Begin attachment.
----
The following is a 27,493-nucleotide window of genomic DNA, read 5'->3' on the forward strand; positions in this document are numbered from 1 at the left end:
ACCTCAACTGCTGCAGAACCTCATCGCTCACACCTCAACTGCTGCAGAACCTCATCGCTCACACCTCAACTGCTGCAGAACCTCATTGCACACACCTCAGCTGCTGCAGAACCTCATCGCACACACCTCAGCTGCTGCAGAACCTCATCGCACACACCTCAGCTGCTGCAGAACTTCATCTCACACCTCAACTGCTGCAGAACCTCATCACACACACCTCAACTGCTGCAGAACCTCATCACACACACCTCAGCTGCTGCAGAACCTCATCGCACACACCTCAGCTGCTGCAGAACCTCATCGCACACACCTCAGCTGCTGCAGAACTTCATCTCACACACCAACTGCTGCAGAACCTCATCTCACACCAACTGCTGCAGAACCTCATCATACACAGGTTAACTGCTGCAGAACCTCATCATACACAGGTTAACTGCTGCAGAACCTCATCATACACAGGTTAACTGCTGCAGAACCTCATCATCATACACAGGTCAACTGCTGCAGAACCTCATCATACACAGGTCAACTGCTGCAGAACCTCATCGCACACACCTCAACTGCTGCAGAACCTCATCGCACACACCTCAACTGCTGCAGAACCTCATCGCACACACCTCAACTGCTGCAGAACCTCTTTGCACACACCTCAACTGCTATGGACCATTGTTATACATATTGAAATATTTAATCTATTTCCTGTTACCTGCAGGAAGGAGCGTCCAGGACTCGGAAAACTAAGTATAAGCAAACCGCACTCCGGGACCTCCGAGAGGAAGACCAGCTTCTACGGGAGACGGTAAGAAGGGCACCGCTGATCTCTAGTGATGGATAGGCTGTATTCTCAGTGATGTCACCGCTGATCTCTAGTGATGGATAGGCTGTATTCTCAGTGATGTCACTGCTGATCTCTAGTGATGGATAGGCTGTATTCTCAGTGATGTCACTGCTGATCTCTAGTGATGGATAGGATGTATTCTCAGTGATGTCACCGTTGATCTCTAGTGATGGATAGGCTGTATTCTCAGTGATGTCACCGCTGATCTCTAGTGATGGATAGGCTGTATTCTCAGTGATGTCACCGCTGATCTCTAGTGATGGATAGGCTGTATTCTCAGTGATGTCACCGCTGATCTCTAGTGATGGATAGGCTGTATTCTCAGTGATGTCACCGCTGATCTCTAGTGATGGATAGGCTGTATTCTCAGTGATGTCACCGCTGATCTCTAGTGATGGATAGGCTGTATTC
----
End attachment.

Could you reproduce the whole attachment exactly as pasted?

The following is a 27,493-nucleotide window of genomic DNA, read 5'->3' on the forward strand; positions in this document are numbered from 1 at the left end:
ACCTCAACTGCTGCAGAACCTCATCGCTCACACCTCAACTGCTGCAGAACCTCATCGCTCACACCTCAACTGCTGCAGAACCTCATTGCACACACCTCAGCTGCTGCAGAACCTCATCGCACACACCTCAGCTGCTGCAGAACCTCATCGCACACACCTCAGCTGCTGCAGAACTTCATCTCACACCTCAACTGCTGCAGAACCTCATCACACACACCTCAACTGCTGCAGAACCTCATCACACACACCTCAGCTGCTGCAGAACCTCATCGCACACACCTCAGCTGCTGCAGAACCTCATCGCACACACCTCAGCTGCTGCAGAACTTCATCTCACACACCAACTGCTGCAGAACCTCATCTCACACCAACTGCTGCAGAACCTCATCATACACAGGTTAACTGCTGCAGAACCTCATCATACACAGGTTAACTGCTGCAGAACCTCATCATACACAGGTTAACTGCTGCAGAACCTCATCATCATACACAGGTCAACTGCTGCAGAACCTCATCATACACAGGTCAACTGCTGCAGAACCTCATCGCACACACCTCAACTGCTGCAGAACCTCATCGCACACACCTCAACTGCTGCAGAACCTCATCGCACACACCTCAACTGCTGCAGAACCTCTTTGCACACACCTCAACTGCTATGGACCATTGTTATACATATTGAAATATTTAATCTATTTCCTGTTACCTGCAGGAAGGAGCGTCCAGGACTCGGAAAACTAAGTATAAGCAAACCGCACTCCGGGACCTCCGAGAGGAAGACCAGCTTCTACGGGAGACGGTAAGAAGGGCACCGCTGATCTCTAGTGATGGATAGGCTGTATTCTCAGTGATGTCACCGCTGATCTCTAGTGATGGATAGGCTGTATTCTCAGTGATGTCACTGCTGATCTCTAGTGATGGATAGGCTGTATTCTCAGTGATGTCACTGCTGATCTCTAGTGATGGATAGGATGTATTCTCAGTGATGTCACCGTTGATCTCTAGTGATGGATAGGCTGTATTCTCAGTGATGTCACCGCTGATCTCTAGTGATGGATAGGCTGTATTCTCAGTGATGTCACCGCTGATCTCTAGTGATGGATAGGCTGTATTCTCAGTGATGTCACCGCTGATCTCTAGTGATGGATAGGCTGTATTCTCAGTGATGTCACCGCTGATCTCTAGTGATGGATAGGCTGTATTCTCAGTGATGTCACCGCTGATCTCTAGTGATGGATAGGCTGTATTC